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BUSINESS: Vivo Energy gets new boss

Gilbert Assi (L),the new managing director shakes hands with Hans Paulsen, the outgoing MD shortly after the press briefing in Kampala. INDEPENDENT/JIMMYSIYA

He promises to invest more in the one-stop shops

Gilbert Assi has been unveiled as the managing director of Vivo Energy Uganda and replaces Hans Paulsen, who has been promoted to a new senior role in the Vivo Energy Group.

Assi, an Ivorian national with over 20 years experience has worked in many positions with Vivo Energy and Shell across six African countries. Prior to his latest appointment, Assi had spent two years as managing director of LPSA, Vivo Energy’s joint venture transport, storage and shipping company in Madagascar.

Speaking for the first time to the media on June 1 in Kampala, Assi said he hopes to continue investing in the company’s networks of fuel stations to provide “friendly and welcoming spaces to customers.”

“Our strategy is simple; we will continue to invest in the experiences that keep bringing back the customers to the company’s premises,” he said, “We shall invest more in the one-stop shops (restaurants, banks, pharmacies) at the Shell petrol stations and other activities that will make you want to be with Shell.”

“We will live by our core values of honesty; integrity and respect for people (and) you can see this by the quality of our products and the commitment to sustainable development, safety and passion for our customers.”

Assi comes into Uganda at a time when the country is intensifying efforts to commercialize its 6.5 billion barrels of crude oil in the Albertine region of western Uganda.

Some of the country’s petroleum will be produced locally when a 30,000 barrels-per-day refinery is constructed in Hoima District while bigger volumes will be sold to the international market through a crude oil export pipeline. The government insists these facilities will be in place before the end of 2020.

Assi is aware of all these developments. He told The Independent that he is excited by the fact that Uganda is ramping up efforts to commercialize its oil resources.

He said, should the refinery be in place in the next three years, Vivo Energy will be assured of steady supply of finished petroleum products.

He disclosed that Vivo Energy alongside other undisclosed local and international oil international marketing companies are already negotiating with the government to have their project (on storage) approved.

“If the refinery comes to life, we will be there to build the storage facilities to help in the distribution of oil products to ensure reliability of supply within the country,” he said,  “We hope the government will give us a positive response.”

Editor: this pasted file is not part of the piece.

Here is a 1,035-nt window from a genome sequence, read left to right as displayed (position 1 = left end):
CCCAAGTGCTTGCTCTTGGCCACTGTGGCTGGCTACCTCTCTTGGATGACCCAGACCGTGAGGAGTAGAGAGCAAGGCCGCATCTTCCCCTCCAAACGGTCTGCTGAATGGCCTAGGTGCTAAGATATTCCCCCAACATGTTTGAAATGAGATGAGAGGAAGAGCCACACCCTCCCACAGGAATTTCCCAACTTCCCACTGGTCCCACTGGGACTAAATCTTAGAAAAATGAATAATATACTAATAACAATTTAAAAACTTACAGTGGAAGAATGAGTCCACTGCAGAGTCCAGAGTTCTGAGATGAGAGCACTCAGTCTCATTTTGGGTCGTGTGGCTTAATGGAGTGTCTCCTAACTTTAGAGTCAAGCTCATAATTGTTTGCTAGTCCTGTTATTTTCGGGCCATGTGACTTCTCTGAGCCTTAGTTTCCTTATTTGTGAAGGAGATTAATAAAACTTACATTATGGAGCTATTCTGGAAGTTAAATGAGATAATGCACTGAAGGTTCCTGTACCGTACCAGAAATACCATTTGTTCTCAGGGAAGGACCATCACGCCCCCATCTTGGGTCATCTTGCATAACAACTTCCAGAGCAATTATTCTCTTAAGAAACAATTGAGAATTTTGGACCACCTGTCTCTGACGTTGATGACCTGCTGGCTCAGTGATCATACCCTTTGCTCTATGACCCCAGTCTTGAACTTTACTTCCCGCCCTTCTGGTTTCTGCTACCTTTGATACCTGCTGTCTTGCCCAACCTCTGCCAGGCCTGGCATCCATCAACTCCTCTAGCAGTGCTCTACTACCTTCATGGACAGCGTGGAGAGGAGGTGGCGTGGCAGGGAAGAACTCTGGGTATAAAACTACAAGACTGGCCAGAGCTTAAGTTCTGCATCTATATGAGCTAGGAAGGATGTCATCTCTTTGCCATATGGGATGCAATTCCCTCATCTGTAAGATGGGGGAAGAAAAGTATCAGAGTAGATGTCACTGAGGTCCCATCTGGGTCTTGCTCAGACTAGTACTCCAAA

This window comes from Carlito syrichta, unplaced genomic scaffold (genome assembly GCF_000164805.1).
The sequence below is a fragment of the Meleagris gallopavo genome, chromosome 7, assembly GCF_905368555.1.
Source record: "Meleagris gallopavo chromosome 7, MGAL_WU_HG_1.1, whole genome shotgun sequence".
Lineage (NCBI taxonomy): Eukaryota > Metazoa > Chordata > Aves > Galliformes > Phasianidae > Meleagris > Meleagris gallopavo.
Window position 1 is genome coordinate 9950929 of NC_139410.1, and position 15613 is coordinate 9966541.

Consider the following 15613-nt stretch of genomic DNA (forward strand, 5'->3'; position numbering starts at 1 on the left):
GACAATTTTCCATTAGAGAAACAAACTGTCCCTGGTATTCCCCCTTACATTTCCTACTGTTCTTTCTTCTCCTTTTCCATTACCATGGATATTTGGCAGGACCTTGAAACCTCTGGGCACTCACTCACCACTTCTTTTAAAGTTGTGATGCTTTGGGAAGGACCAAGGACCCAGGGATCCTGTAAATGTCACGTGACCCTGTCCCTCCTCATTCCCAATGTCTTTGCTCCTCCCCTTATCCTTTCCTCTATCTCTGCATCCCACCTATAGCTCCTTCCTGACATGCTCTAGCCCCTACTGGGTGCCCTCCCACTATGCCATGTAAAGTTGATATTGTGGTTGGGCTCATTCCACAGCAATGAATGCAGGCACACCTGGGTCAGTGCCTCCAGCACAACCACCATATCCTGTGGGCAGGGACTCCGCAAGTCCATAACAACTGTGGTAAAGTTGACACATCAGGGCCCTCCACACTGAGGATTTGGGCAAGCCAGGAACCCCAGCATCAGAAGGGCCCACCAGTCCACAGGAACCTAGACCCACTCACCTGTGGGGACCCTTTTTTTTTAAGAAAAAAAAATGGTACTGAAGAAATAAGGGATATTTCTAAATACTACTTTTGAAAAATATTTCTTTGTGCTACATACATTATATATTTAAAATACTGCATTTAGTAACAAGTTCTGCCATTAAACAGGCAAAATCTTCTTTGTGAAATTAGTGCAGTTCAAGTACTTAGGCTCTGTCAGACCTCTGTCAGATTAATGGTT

Assi also hopes that the price for liquefied petroleum gas (LPG) which remains unaffordable for the average Ugandan will soon drop.

According to the Ministry of Energy and Mineral Development, consumption of LPG in Uganda remains low. For instance, it only increased marginally from about 1,000 cubic metres in 1994 to about 8,000 cubic metres in 2010 when the last statistics were taken.

Energy experts say consumption is low partly because the price of cylinders and accessories is quite high but also Uganda relies on imported LPG. Transport costs make LPG relatively expensive in Uganda.

Cerinah Tugume, the corporate communications manager at Vivo Energy Uganda told The Independent that a new filled 12kg metallic cylinder costs Shs 236,000 while an empty cylinder gets refilled at Shs 110,000.

On the other hand, a 6kg metallic cylinder costs Shs 180,000 while refilling it will set the customer back by Shs 57,000.

The cost  of LPG is relatively lower  in  Kenya with the same quantity (a new 12kg cylinder) going for  KShs 8,000 (Shs272,000) and Ksh 2,000 (Shs68,000)  for refilling while a new 6kg cylinder goes for  Ksh5, 000 (Shs170,000)and Ksh 850 (29,000)  for refilling.

Most likely this might change in future when Uganda’s gas resources estimated to be in millions of cubic metres get exploited to produce products such as LPG. Assi said it is one of the issues he hopes to push with the authorities.

Assi, an energetics engineer from the National Polytechnic Institute Felix Houphouet-Boigny in Ivory Coast says his management philosophy is simple; he believes in teamwork and is open to new ideas that help his staff live to their full potential.

Hans Paulsen, the outgoing managing director noted that his greatest achievement in the last three years was “maintaining the leading position for the Shell brand in a Ugandan market which is quite competitive.

“We have added in the last three years 30 fuel stations to bring the total number of stations managed by Vivo to 132 across the country,” he said.

Vivo’s major rival, Total Uganda operates 125 fuel stations, which are expected to increase to 162 with the acquisition of Gapco. Currently, Gapco operates 37 service stations across the country.

Mogas Uganda had 35 service stations as at the end of 2015. Paulsen said the company has also put in place a robust quality assurance mechanism across its supply chain right from Mombasa port to its depots all the way to its fuel stations to check adulteration.

For 60 years Vivo Energy was known as Shell across Africa. The company provides fuels, lubricants, card services, shops and other non-fuel services (oil change and car wash) for motorists and businesses in Botswana, Burkina Faso, Cape Verde, Ghana, Guinea, Ivory Coast, Kenya, Mali, Mauritius, Madagascar, Morocco, Mozambique, Namibia, Senegal, Tunisia and Uganda.

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